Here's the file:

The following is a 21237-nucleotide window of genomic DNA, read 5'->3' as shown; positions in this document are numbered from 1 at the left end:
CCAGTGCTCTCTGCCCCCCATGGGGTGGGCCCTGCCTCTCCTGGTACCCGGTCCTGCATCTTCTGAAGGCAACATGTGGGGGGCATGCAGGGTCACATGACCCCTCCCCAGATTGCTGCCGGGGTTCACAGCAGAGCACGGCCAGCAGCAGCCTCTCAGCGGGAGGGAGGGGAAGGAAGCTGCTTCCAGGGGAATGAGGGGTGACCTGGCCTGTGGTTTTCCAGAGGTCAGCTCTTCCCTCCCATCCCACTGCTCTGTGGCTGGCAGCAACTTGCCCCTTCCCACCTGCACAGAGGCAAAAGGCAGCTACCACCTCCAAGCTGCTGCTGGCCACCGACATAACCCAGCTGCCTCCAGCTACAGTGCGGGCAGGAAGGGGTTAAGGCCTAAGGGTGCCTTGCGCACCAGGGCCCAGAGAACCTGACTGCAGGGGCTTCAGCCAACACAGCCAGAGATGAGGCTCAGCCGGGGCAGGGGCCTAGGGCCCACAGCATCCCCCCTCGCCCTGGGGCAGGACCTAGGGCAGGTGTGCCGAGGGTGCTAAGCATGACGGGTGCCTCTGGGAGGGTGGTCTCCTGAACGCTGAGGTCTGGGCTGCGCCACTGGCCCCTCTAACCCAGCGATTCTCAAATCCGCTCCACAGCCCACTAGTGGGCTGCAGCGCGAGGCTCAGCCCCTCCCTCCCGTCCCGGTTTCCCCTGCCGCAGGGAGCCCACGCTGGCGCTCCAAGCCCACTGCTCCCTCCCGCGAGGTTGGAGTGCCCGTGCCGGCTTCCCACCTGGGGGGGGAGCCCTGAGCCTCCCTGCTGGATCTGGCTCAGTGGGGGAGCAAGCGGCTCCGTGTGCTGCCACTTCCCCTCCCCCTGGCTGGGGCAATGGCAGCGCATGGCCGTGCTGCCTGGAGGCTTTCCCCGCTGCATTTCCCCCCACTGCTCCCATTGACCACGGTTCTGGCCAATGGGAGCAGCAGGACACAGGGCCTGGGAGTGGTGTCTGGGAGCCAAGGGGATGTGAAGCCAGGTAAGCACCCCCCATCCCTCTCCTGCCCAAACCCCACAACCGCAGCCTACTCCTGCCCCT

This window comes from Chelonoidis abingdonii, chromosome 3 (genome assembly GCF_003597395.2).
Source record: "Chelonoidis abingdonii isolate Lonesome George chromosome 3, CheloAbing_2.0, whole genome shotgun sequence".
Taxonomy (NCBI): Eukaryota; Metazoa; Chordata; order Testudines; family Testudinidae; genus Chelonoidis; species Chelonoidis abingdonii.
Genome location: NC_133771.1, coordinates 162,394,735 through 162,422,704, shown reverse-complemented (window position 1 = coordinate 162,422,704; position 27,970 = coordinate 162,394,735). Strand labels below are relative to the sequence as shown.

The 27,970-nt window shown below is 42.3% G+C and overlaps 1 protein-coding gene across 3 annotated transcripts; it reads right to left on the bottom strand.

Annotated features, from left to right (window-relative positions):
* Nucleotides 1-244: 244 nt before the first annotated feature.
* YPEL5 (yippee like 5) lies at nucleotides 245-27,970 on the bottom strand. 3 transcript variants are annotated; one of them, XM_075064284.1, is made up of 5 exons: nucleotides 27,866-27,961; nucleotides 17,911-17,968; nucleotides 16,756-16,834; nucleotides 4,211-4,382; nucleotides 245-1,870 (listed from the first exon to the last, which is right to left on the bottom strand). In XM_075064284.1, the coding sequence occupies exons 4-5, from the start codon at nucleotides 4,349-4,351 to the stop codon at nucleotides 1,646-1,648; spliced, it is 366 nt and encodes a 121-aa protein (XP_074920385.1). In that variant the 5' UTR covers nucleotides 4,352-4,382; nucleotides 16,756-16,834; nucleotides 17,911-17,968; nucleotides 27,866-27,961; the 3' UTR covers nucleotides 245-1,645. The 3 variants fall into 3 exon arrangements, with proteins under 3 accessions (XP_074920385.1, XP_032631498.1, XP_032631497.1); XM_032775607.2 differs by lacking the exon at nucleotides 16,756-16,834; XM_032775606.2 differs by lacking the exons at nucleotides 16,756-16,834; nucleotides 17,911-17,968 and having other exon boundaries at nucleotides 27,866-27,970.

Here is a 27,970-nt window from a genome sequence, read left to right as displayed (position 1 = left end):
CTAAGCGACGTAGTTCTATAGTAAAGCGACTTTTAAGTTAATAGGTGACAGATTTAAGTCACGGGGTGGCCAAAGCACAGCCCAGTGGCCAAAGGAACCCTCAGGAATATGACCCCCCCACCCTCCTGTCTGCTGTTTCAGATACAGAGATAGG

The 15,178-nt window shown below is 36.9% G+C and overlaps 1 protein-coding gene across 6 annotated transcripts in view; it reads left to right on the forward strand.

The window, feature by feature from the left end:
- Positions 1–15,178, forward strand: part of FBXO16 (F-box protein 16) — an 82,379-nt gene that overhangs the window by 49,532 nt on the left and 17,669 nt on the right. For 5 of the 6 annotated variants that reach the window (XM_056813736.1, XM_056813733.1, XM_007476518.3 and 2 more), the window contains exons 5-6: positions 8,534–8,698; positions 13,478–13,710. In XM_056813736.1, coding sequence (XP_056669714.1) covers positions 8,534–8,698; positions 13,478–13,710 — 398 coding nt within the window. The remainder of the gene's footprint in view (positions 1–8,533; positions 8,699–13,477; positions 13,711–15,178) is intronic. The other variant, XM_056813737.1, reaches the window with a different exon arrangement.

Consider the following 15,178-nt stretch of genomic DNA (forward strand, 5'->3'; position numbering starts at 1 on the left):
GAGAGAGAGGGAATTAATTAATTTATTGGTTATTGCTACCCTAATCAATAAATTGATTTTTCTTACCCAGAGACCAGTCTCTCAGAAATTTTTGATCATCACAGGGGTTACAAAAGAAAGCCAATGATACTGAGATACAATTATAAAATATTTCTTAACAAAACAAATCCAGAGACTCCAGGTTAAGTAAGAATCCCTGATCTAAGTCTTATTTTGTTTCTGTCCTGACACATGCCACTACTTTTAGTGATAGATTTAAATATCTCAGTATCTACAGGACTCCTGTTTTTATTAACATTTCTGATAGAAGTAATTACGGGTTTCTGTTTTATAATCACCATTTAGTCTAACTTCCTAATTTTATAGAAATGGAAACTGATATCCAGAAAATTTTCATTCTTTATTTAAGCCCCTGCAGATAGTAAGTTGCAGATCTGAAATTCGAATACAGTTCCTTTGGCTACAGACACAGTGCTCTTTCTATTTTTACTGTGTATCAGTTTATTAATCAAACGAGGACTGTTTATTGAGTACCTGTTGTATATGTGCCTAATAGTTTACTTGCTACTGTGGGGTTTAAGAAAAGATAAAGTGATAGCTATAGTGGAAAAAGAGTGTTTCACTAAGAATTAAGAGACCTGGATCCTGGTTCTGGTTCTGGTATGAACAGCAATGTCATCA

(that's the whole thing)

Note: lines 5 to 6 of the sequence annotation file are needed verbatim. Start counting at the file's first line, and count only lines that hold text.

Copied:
Taxonomy (NCBI): Eukaryota; Metazoa; Chordata; order Testudines; family Testudinidae; genus Chelonoidis; species Chelonoidis abingdonii.
Genome location: NC_133771.1, coordinates 162,394,735 through 162,422,704, shown reverse-complemented (window position 1 = coordinate 162,422,704; position 27,970 = coordinate 162,394,735). Strand labels below are relative to the sequence as shown.